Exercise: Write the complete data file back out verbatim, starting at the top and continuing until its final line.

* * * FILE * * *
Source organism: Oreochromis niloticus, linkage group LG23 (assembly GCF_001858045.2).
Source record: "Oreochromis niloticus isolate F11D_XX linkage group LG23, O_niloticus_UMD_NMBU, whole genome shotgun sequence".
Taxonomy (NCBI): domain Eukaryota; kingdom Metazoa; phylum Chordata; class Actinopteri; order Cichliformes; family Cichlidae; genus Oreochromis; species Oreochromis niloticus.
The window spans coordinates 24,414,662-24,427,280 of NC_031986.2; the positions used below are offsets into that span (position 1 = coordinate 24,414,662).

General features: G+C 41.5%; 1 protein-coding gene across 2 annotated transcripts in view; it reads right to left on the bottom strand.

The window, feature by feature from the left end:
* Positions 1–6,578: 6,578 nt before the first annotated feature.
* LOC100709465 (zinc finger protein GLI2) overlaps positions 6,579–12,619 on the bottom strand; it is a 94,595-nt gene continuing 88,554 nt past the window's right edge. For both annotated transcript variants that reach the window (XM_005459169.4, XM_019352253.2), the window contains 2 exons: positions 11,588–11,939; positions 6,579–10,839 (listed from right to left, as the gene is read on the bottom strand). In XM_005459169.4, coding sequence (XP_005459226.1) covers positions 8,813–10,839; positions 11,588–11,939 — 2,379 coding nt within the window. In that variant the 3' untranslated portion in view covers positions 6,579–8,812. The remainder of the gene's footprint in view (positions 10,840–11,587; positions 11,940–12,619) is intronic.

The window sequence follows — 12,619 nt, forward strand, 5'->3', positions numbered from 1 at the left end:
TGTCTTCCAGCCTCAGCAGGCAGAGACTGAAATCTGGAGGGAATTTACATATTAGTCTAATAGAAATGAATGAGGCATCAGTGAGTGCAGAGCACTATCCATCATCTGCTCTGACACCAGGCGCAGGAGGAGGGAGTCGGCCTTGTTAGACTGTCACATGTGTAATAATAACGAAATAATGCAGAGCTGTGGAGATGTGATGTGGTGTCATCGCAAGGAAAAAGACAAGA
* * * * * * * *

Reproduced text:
Source organism: Oreochromis niloticus, linkage group LG23 (assembly GCF_001858045.2).
Source record: "Oreochromis niloticus isolate F11D_XX linkage group LG23, O_niloticus_UMD_NMBU, whole genome shotgun sequence".
Taxonomy (NCBI): domain Eukaryota; kingdom Metazoa; phylum Chordata; class Actinopteri; order Cichliformes; family Cichlidae; genus Oreochromis; species Oreochromis niloticus.
The window spans coordinates 24,414,662-24,427,280 of NC_031986.2; the positions used below are offsets into that span (position 1 = coordinate 24,414,662).

General features: G+C 41.5%; 1 protein-coding gene across 2 annotated transcripts in view; it reads right to left on the bottom strand.

The window, feature by feature from the left end:
* Positions 1–6,578: 6,578 nt before the first annotated feature.
* LOC100709465 (zinc finger protein GLI2) overlaps positions 6,579–12,619 on the bottom strand; it is a 94,595-nt gene continuing 88,554 nt past the window's right edge. For both annotated transcript variants that reach the window (XM_005459169.4, XM_019352253.2), the window contains 2 exons: positions 11,588–11,939; positions 6,579–10,839 (listed from right to left, as the gene is read on the bottom strand). In XM_005459169.4, coding sequence (XP_005459226.1) covers positions 8,813–10,839; positions 11,588–11,939 — 2,379 coding nt within the window. In that variant the 3' untranslated portion in view covers positions 6,579–8,812. The remainder of the gene's footprint in view (positions 10,840–11,587; positions 11,940–12,619) is intronic.

The window sequence follows — 12,619 nt, forward strand, 5'->3', positions numbered from 1 at the left end:
TGTCTTCCAGCCTCAGCAGGCAGAGACTGAAATCTGGAGGGAATTTACATATTAGTCTAATAGAAATGAATGAGGCATCAGTGAGTGCAGAGCACTATCCATCATCTGCTCTGACACCAGGCGCAGGAGGAGGGAGTCGGCCTTGTTAGACTGTCACATGTGTAATAATAACGAAATAATGCAGAGCTGTGGAGATGTGATGTGGTGTCATCGCAAGGAAAAAGACAAGA